Grace felt sad and ashamed of herself. The way Spark put it, he was right; her super power didn’t sound all that super.

“Why don’t you give me a smile, so I can see it?” Spark asked. But he had hurt Grace’s feelings so badly that she couldn’t manage a smile at all. He had robbed her of her super power.

“Why don’t you be quiet, fart face?” said Jonathon, coming to her rescue.

Pretty soon, there was a super fight going on between Jonathon and Spark, Spark trying to burn him, while Jonathon, impervious to the fire, clasped him with his super muscles and squeezed. Fast Boy, or Lightening as Grace later learned he was called, punched Jonathon in the arm about six million times before one half of Splice Girl showed up, pulled them apart, and threatened them all with detention.

Back in their seats, Grace leaned over to Jonathon and thanked him for coming to her rescue.

“No problem, even superheroes need someone to rescue them once in a while.” said Jonathon.

“Hey Jonathon. What’s an extra?” she said, changing the subject.

“You really don’t know much about being a superhero, do you?” he teased Grace. “There are three kinds of people in the world – superheroes, villains, and extras. The extras are everyone else. They don’t have any super powers or anything like that. They are just there so when the villains are mean to them, the superheroes have someone to rescue. I wouldn’t want to be an extra.”

“Yeah, I guess I wouldn’t either.” Grace said, feeling a little sad for her mom and dad.


“Gracie, hon. Can you take the attendance sheet down to the office today?” Miss Ally asked. It was Grace’s second week at school and she hadn’t seen much more than the classroom and the gym, so she was happy to get a mission.

“Yep, I sure will!” said Grace

The hallway was quiet and felt a little weird. Normally it was a madhouse, children running around, making noise, and showing off their super powers while trying not to get caught. The day before, one such kid with a superhero name of Morph and the unfortunate extra name of Godric Spitzfarger, but whom everyone referred to as “Little Puddy” because of his unique superpower; squashed himself into one of the profoundly narrow hall lockers, whereupon one of his “friends” locked him in. It wasn’t until his parents showed up at the end of the day to pick up poor Godric that they even realized he was missing and let him out.

The hallway was decorated like you might expect, mascots, alphabet posters, and stick figure self-portraits of little superhero families proudly displayed in a rainbow of crayon scribbles. It was all very happy, except for one particular classroom door: number 13.

Door number 13 was not like the rest. It had no mascots or happy drawings. In fact it wasn’t even made of wood. The door for classroom 13 was black studded iron and had a giant padlock on the outside. Grace wondered what could be so special and would have stayed to find out if not for her mission, and the fact she was pretty sure that she could smile her way into a few more pieces of candy when she got to the office.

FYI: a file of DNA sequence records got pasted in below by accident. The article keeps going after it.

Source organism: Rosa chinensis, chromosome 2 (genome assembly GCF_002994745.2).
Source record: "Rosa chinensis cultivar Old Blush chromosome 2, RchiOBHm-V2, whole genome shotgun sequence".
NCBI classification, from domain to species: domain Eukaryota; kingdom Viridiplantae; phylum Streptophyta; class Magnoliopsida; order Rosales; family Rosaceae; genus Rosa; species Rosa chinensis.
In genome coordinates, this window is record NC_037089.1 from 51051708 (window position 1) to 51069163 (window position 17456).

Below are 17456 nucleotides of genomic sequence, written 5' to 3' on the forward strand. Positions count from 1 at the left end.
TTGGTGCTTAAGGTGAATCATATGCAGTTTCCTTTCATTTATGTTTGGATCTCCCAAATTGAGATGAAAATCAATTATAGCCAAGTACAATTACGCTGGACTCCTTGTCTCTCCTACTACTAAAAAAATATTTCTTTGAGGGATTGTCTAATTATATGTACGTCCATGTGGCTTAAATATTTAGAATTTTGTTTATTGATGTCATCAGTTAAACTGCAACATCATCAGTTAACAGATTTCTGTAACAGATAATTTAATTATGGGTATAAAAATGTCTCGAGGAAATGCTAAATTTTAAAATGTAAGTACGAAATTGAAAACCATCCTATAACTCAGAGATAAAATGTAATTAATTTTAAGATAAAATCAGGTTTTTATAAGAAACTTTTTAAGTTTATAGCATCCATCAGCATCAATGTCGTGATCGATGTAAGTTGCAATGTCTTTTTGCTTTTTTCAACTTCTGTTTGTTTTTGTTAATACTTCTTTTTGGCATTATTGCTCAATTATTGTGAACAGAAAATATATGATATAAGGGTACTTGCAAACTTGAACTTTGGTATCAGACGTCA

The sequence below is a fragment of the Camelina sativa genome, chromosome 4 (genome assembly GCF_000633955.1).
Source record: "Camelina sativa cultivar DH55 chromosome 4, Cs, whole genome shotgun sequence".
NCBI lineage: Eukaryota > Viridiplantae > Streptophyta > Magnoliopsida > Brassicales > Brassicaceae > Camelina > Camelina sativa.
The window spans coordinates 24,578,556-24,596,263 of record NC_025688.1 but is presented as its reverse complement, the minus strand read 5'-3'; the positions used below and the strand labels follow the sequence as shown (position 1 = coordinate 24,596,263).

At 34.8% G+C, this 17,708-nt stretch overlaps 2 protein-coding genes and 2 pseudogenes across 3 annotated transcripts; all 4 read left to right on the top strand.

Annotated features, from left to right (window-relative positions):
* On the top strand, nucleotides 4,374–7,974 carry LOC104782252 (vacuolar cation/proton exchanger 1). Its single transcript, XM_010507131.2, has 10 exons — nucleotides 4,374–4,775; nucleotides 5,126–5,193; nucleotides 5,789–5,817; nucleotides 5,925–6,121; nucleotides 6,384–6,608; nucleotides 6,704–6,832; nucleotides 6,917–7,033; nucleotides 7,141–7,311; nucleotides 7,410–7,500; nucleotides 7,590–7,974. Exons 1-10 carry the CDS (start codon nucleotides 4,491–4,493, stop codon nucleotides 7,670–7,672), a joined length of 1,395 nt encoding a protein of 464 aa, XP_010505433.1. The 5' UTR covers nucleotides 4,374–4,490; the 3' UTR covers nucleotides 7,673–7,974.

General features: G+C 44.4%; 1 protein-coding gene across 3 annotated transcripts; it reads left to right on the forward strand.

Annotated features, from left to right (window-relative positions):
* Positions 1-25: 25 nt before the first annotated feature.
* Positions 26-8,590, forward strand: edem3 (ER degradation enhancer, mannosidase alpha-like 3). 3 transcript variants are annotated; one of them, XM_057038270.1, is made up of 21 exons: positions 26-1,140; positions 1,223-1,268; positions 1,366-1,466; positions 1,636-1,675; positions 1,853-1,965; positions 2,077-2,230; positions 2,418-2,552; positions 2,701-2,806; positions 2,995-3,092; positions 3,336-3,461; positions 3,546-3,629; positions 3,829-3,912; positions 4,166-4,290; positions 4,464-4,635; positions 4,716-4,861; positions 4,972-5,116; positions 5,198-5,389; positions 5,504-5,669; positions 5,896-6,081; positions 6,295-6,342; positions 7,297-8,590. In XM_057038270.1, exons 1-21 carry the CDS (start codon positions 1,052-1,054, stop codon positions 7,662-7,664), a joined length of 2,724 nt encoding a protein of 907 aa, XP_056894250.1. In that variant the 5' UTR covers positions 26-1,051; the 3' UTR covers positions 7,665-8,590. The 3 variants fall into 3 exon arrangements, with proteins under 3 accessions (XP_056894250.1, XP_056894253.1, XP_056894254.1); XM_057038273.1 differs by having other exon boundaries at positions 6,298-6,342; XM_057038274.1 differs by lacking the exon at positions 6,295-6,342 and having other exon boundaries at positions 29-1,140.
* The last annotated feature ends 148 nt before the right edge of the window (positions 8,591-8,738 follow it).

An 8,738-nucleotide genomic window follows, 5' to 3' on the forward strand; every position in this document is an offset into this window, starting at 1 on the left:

Back at class she coveted her trove of misbegotten sweets – a half dozen Smarties, some Jolly Ranchers, a ring pop, and a box of Lemon Raspberry Nerds. Jonathon wanted some so Grace shared.

“Hey Jonathon, what’s in class 13?” Grace asked him. Jonathon was quite knowledgeable about everything at Pallas Miracula’s Academy for Exceptional Boys and Girls and always had an answer for her questions.

Jonathon looked suddenly scared. “We’re not supposed to go in classroom 13.” He pronounced with gravitas beyond his years (‘Gravitas’ means he was really serious).

“Why not?” asked Grace.

“That’s where they teach the Villains” Jonathon whispered, looking sideways.

“The villains? I thought this was a school for superheroes?” said Grace.

“It’s a school for exceptional boys and girls.” He said. “Villains are exceptional too, just in a bad way.”

 Jonathon then explained what made them so exceptionally bad. His list included:

  • They’re ugly and usually have funny hair
  • They wear funny costumes
  • They do mean things to people
  • They make people feel bad
  • They have superpowers


Grace wasn’t impressed. From the sound of it, several of her classmates (namely Little Sparky as she had come to refer to him) belonged in the villain class. In fact with the exception of the last item, it may be that every first grader, super or not, is actually a villain. Either that or it was simply the luck of the draw that put you in classroom number two instead of classroom thirteen.

“Well I think that’s just dumb.” said Grace. “Maybe if they weren’t padlocked behind a metal door all day, they wouldn’t be villains. You could be nice to them you know.”

Jonathon looked at Grace like she had just put her fingers in her ears, stuck out her tongue, and was waggling them at him. “You can’t just make them un-villains, they were born that way. They’re meant to be villains.”

“I don’t believe you.” Grace replied. “I think you’re just scared.”

“I’m not scared; I’m a superhero. Superheroes don’t get scared.” Jonathon said.

“Well, I think you are. Without villains, the extras wouldn’t even need any stinky superheroes. I think that’s what you’re scared of. In fact, I think I’m going to go meet some of these little villains sometime and find out.”